How can the UK balance competing pressures at its borders? Dylan Langley and Ravi Gogna suggest that ‘knowing your customer’, an approach common within Financial Services, will help welcome those seeking to invest, while deterring those who seek to do us harm
A mutual friend of ours recently returned to the UK from abroad. It was an essential journey but luckily for him he made it back a day before the start of the quarantine restrictions at the borders.
Since last month, British and Irish nationals or UK residents arriving from a list of 33 countries are now have to have a 10-day hotel quarantine – yet another burden on the UK Border Force staff. Let’s face it, theirs is not a straightforward role.
Life on the frontline
It’s their job to keep the borders safe 24/7, and we’re not just talking airports here. It’s about the coastline, too, and the physical link to Europe through the Channel Tunnel. This involves gathering intelligence, searching baggage, vehicles and cargo, and checking the immigration status of people arriving or departing. And now, they also have the quarantine rules to manage as well. Talk about multi-tasking.
But it’s not just these day-to-day responsibilities which are at play here. As the UK seeks to not only “Build Back Better” from the pandemic, it is also seeking to carve out a new role on the world stage following the EU-Exit, with much made of the importance of Global Britain.
This means that, as a country, we have to have our doors wide open to potential investors and visitors from overseas. Balancing that, we also have to prevent those who wish us harm from gaining entry.
In other words, there’s an awful lot of pressure resting on the shoulders of the Border Force staff who most of us normally see for fleeting moments at passport control when returning from holiday or a work trip.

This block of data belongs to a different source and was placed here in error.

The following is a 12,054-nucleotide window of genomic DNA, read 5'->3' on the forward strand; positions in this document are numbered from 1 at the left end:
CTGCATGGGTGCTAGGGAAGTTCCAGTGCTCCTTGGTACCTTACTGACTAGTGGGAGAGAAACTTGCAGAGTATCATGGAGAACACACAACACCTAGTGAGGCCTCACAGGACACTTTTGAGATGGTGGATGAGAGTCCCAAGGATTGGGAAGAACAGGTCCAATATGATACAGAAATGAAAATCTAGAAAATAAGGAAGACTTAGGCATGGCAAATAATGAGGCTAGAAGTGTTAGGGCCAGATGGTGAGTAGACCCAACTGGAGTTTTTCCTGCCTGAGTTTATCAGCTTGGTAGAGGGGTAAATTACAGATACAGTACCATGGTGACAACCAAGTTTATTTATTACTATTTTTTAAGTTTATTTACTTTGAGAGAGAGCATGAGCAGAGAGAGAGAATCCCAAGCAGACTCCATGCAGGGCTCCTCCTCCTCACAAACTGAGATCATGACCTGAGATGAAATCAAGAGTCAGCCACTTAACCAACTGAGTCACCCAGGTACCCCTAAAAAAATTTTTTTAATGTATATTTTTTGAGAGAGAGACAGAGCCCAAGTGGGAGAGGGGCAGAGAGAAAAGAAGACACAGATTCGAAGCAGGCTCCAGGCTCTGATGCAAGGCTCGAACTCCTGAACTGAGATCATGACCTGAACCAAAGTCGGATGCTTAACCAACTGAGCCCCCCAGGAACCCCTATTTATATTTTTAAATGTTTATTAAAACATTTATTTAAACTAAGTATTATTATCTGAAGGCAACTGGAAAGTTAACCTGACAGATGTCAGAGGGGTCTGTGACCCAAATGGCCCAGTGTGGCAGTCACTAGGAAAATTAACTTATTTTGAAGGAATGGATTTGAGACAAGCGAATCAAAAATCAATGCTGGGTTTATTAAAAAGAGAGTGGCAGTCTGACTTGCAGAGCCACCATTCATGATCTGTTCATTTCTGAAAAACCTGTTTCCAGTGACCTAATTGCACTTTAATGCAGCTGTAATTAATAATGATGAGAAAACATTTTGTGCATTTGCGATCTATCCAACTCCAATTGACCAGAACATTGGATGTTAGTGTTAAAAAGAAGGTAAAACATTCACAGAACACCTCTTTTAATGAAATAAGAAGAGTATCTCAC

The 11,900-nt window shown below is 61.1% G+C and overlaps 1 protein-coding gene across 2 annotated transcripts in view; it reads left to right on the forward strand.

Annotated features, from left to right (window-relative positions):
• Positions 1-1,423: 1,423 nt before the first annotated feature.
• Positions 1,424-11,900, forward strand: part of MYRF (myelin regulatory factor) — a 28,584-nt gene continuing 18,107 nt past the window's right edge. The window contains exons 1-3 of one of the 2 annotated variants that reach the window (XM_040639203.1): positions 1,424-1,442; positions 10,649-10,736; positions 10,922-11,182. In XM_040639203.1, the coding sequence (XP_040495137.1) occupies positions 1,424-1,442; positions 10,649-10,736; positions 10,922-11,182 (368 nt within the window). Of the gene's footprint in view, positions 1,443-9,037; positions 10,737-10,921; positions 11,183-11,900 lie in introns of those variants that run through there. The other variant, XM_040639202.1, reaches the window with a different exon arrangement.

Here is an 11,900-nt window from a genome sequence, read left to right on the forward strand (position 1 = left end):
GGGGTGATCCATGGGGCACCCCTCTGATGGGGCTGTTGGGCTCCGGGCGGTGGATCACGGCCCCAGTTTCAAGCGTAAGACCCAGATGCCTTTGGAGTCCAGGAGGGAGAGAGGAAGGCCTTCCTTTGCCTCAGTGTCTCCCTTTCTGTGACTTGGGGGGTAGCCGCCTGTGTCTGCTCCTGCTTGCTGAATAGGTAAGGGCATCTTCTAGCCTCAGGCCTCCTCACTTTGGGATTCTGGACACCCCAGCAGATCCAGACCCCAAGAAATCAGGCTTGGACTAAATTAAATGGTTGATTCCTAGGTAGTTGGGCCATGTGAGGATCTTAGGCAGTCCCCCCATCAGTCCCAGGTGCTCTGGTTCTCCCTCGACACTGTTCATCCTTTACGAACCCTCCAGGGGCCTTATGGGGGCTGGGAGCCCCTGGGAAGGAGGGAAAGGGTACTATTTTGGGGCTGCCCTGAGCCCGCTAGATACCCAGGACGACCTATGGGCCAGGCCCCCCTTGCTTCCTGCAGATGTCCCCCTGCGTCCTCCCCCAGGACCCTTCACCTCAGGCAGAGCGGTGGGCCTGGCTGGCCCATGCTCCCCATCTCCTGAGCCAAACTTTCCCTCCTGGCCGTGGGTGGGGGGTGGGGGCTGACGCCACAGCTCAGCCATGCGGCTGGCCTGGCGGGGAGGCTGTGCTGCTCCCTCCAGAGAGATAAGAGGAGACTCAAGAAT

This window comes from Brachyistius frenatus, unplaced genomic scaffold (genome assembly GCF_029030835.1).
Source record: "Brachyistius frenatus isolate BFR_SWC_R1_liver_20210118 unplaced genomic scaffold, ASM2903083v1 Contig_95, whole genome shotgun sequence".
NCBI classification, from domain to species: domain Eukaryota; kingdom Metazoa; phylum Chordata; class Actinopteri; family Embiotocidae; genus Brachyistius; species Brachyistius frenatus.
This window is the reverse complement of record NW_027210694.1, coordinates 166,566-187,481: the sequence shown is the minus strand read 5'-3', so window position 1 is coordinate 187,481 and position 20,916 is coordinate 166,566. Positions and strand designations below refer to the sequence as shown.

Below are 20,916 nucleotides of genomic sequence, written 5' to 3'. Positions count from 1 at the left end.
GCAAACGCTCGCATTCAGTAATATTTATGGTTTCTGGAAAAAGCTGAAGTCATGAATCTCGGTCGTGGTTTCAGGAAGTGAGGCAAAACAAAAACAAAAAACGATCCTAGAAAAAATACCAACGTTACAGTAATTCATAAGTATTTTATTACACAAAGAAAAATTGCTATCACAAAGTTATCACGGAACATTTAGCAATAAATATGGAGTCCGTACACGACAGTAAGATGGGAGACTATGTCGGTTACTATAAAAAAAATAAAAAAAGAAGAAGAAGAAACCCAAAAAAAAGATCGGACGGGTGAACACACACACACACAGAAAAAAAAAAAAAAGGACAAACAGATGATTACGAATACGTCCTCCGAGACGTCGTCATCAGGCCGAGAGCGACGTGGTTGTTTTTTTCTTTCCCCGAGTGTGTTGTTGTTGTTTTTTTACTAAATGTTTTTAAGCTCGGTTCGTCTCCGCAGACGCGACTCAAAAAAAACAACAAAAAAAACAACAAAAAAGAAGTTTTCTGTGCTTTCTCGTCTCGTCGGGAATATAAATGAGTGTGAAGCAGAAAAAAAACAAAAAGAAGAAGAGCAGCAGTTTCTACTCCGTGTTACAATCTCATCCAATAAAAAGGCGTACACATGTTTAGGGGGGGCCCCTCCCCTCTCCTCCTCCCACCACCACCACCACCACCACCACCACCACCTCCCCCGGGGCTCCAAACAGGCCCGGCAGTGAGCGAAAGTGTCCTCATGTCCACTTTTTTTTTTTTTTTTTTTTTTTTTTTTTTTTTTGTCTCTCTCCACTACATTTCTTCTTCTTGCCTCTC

Knowing your customer
There’s a phrase that’s extremely common in financial services circles: “Know Your Customer”. In essence, it’s an Anti-Money Laundering process that confirms that a customer is who they say they are, taking into account risk levels and business activities. We even prioritise it here at BAE Systems, in fact.
We believe that this approach is equally applicable at the borders. When we were in the European Union (EU), much of this activity was overseen by our colleagues in Brussels, helpful when remembering that the EU, taken as a whole, is the UK’s largest trading partner. In 2019, for example, UK imports from the EU were £374 billion (52% of all UK imports), and there were also 24.8 million EU tourists that year too. Now, though, the responsibility has been handed back to the UK government.
To truly know their customer, border staff need to be able to identify unknown entities of interest and new patterns and trends; understand the holistic risk and threat assessment to inform priorities; and come up with innovative ways to rapidly create and access these essential insights.
The good news is that the power of technology and data analytics can help turn this vision into reality, and can often help make a decision to prevent someone or something boarding a plane, train, or boat as far away as Sydney or as close as the Coquelles freight terminal near Calais.
The power of data
As you might expect, the Home Office has been conducting risk assessments on travellers and incoming freight for a long time. The current systems have seen an explosion in data volumes, handling over 300 million passenger journeys each year alone.
Now, though, we also have a new data analytics capability for real time risk assessment spanning cross-border movement of people and freight. This new capability, created by a joint Home Office-BAE Systems team, fuses data from across the Home Office and wider government with that of commercial organisations to enable intelligence-led risk assessments.
It is the first step towards a modern data analytics service which can address priorities ranging from reducing threats to facilitating the legitimate flow of traffic, from identifying previously undetectable offences to making more efficient the prioritisation of resources. And, as with organisations in all industries, it’s a necessary transformation – futureproofing critical national services against the dual threat of an ever expanding risk landscape and an unstoppable wave of increasing data volume in which threat actors seek to hide themselves.
Clearly, technology and data only work as part of a constellation of different approaches at the border. But it’s also increasingly evident that data has a crucial role to play in helping border staff know their customer, both good and bad.
Let’s get to work.
About the authors
Dylan Langley is Home Office Account Director at BAE Systems Applied Intelligence
Ravi Gogna is a Data Analytics Subject Matter Expert with BAE Systems Applied Intelligence
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